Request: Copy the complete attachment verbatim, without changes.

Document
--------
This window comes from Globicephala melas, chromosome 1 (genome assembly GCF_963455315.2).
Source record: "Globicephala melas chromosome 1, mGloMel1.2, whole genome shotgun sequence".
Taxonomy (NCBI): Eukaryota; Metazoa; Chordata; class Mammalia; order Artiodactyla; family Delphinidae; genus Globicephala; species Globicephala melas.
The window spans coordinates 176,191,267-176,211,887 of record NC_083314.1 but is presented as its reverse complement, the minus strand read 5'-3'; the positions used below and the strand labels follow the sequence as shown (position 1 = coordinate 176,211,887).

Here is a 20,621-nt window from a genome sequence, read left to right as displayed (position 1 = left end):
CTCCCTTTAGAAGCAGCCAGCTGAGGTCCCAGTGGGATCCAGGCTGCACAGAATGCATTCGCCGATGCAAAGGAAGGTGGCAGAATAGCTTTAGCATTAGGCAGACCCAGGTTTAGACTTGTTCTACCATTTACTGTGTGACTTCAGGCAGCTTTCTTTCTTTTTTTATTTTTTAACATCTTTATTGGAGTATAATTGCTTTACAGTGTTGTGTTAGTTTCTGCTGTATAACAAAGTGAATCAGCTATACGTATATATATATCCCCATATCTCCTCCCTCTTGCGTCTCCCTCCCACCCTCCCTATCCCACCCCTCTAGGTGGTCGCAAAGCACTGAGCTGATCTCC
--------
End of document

This window comes from Globicephala melas, chromosome 1 (genome assembly GCF_963455315.2).
Source record: "Globicephala melas chromosome 1, mGloMel1.2, whole genome shotgun sequence".
Taxonomy (NCBI): Eukaryota; Metazoa; Chordata; class Mammalia; order Artiodactyla; family Delphinidae; genus Globicephala; species Globicephala melas.
The window spans coordinates 176,191,267-176,211,887 of record NC_083314.1 but is presented as its reverse complement, the minus strand read 5'-3'; the positions used below and the strand labels follow the sequence as shown (position 1 = coordinate 176,211,887).

Here is a 20,621-nt window from a genome sequence, read left to right as displayed (position 1 = left end):
CTCCCTTTAGAAGCAGCCAGCTGAGGTCCCAGTGGGATCCAGGCTGCACAGAATGCATTCGCCGATGCAAAGGAAGGTGGCAGAATAGCTTTAGCATTAGGCAGACCCAGGTTTAGACTTGTTCTACCATTTACTGTGTGACTTCAGGCAGCTTTCTTTCTTTTTTTATTTTTTAACATCTTTATTGGAGTATAATTGCTTTACAGTGTTGTGTTAGTTTCTGCTGTATAACAAAGTGAATCAGCTATACGTATATATATATCCCCATATCTCCTCCCTCTTGCGTCTCCCTCCCACCCTCCCTATCCCACCCCTCTAGGTGGTCGCAAAGCACTGAGCTGATCTCC